Think your garden is too small to have the wow factor? Too cramped for carpets of colour or sizeable shrubs? Here’s why you should think again.
Ruth Pavey visits a community garden in a gap between buildings in WC1, a pub in Kentish Town wreathed in hanging baskets and window boxes, and a verdant hidden courtyard off Highgate Road, all entries in this year’s Camden in Bloom awards.
No longer for rusty tools and forgotten bikes, a fancy shed is the new must-have for any garden. You just need to decide which family member gets the monopoly on its use.
Now’s the time to give a thought to the end of winter next year, for a blossoming start to 2017.
Are your vegetables looking a little stunted, jaded or straggly this summer? If so, you won’t be alone. But there is still time to get a healthy crop.
The bank holiday is a great opportunity to spend some serious time in your own garden but really keen gardeners can use the extra day to visit other people’s outside space for inspiration or just plain lusting over.
In the last decade, hedgehog numbers have gone down by 30 per cent due to a variety of factors including habitat loss and changes in farming techniques, according to The Wildlife Trusts, which estimates there may be less than a million left in the UK.
Ruth Pavey is transported to a Mediterranean paradise in this slice of Cyprus in Muswell Hill, in an unpromising spot abutting the North Circular.
How to get your children outside in the garden this summer holiday, without restorting to Pokémon Go.
How to get topiary to match Muswell Hill’s best-trimmed bushes? Quality, well-crafted Japanese tools will give you the edge.
If you’re away for a fortnight in the summer holidays and don’t want to return to bedraggled borders, dried-out pots and a lawn which looks like straw, take action now.
Can a garden truly be a garden and still be low maintenance? Depends upon your notion of what gardening is says award-winning gardener Kate Gould.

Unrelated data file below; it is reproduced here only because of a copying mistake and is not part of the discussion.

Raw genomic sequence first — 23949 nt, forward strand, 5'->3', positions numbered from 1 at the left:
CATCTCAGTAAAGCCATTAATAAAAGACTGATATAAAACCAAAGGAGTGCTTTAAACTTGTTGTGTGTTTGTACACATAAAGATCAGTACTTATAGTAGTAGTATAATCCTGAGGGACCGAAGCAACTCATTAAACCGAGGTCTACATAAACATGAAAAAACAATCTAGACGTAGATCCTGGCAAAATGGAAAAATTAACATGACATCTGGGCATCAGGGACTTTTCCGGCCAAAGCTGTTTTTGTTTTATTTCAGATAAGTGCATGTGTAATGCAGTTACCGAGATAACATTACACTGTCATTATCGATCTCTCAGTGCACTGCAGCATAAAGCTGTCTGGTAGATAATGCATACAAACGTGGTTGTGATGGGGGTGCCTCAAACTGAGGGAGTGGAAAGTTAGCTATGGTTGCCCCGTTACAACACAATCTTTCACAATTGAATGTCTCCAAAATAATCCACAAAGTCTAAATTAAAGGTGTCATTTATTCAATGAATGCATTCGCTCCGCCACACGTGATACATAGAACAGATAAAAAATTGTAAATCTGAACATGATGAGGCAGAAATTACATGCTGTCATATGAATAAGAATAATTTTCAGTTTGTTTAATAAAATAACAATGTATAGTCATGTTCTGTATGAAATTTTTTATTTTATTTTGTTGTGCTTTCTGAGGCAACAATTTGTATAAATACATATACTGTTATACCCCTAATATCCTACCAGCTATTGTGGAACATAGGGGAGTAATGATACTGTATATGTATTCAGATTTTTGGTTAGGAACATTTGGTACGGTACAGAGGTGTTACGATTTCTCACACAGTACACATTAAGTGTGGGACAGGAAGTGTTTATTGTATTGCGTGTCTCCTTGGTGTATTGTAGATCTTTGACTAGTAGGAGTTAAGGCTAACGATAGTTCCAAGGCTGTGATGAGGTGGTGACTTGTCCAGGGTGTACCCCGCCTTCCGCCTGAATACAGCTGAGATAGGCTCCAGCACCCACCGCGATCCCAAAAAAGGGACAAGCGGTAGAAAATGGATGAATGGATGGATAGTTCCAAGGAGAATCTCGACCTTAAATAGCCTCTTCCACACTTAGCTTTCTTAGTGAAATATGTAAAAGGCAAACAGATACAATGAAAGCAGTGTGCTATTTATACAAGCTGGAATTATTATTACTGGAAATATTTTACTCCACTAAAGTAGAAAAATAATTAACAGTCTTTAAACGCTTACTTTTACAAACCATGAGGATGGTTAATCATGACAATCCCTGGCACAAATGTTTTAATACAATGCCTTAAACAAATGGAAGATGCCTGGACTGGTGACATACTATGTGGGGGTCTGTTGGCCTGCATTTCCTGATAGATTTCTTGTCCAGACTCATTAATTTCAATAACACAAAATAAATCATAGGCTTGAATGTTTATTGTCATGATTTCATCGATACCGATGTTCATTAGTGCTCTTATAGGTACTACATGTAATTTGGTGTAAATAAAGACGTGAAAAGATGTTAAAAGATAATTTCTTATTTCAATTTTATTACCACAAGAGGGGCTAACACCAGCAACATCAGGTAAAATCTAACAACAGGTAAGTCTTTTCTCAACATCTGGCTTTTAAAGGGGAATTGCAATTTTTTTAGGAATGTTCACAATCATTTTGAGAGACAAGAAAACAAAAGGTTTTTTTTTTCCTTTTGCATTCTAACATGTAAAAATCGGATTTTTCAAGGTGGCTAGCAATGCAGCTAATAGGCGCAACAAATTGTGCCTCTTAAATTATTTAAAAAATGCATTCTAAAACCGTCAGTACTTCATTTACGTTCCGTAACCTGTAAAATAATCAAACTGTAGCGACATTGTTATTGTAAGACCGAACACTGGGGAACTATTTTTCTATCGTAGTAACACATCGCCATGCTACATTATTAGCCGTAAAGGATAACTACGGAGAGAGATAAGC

We all want to be picking plenty of veg from our allotments, borders and containers – but there are ways to maximise the chances of a better harvest
Do you have a tall space you’d like to fill with fragrant blooms? Or perhaps an eyesore you want to mask? The answer may be in a carefully chosen climbing plant, whether it’s roses around the door or velvet blue wisteria dripping from the house wall, fragrant sweet peas in a pot to enjoy as soon as you open the patio door or an arbour covered in the saucer-sized clematis blooms.
For some time now we’ve all known that gardening is among the best pastimes for both physical and mental wellbeing – but it’s also being used to help rehabilitate prisoners and give them hope for the future.
Subtle planting, soft blue, gentle pinks and white palettes, plus a focus on naturalistic designs and a strong health and wellbeing message formed a big part of Chelsea Flower Show this year.
You can buy hanging baskets pretty cheaply these days from garden centres, but the choice of colour and plant is often limited, so it’s much more satisfying to do it yourself.
Colours for garden wood have come a long way since you could get brown or green and little else. Now you can choose from a myriad of different hues, so your outside space can be just as colourful as the inside.
While so many of us pound away in the gym in our efforts to keep fit, burn calories and lose a few pounds, remember there is a great outdoor arena in your garden which can help you do just that.
Each year, property owners lose millions of pounds worth of garden equipment, including mowers, furniture, expensive statuary and ornaments and even York stone paving slabs and turf. Here are ways to minimise the risk of theft:
Spring is in the air, kicking off the busiest time of the year for a gardener. Happily the hard work of preparing your garden for the productive months ahead is softened by the beautiful displays of bulbs that will start popping up about now, says award-winning gardener Kate Gould
The Easter holidays are upon us and there’s no better time than spring to engage the kids with gardening projects, or take them to outdoor places which will both inspire and delight them.
There are some plants that just don’t do very well with traditional propagation from cuttings – rhododendrons, camellias, honeysuckles and daphnes are just a few. But many ‘problem plants’ can be propagated by a method called layering.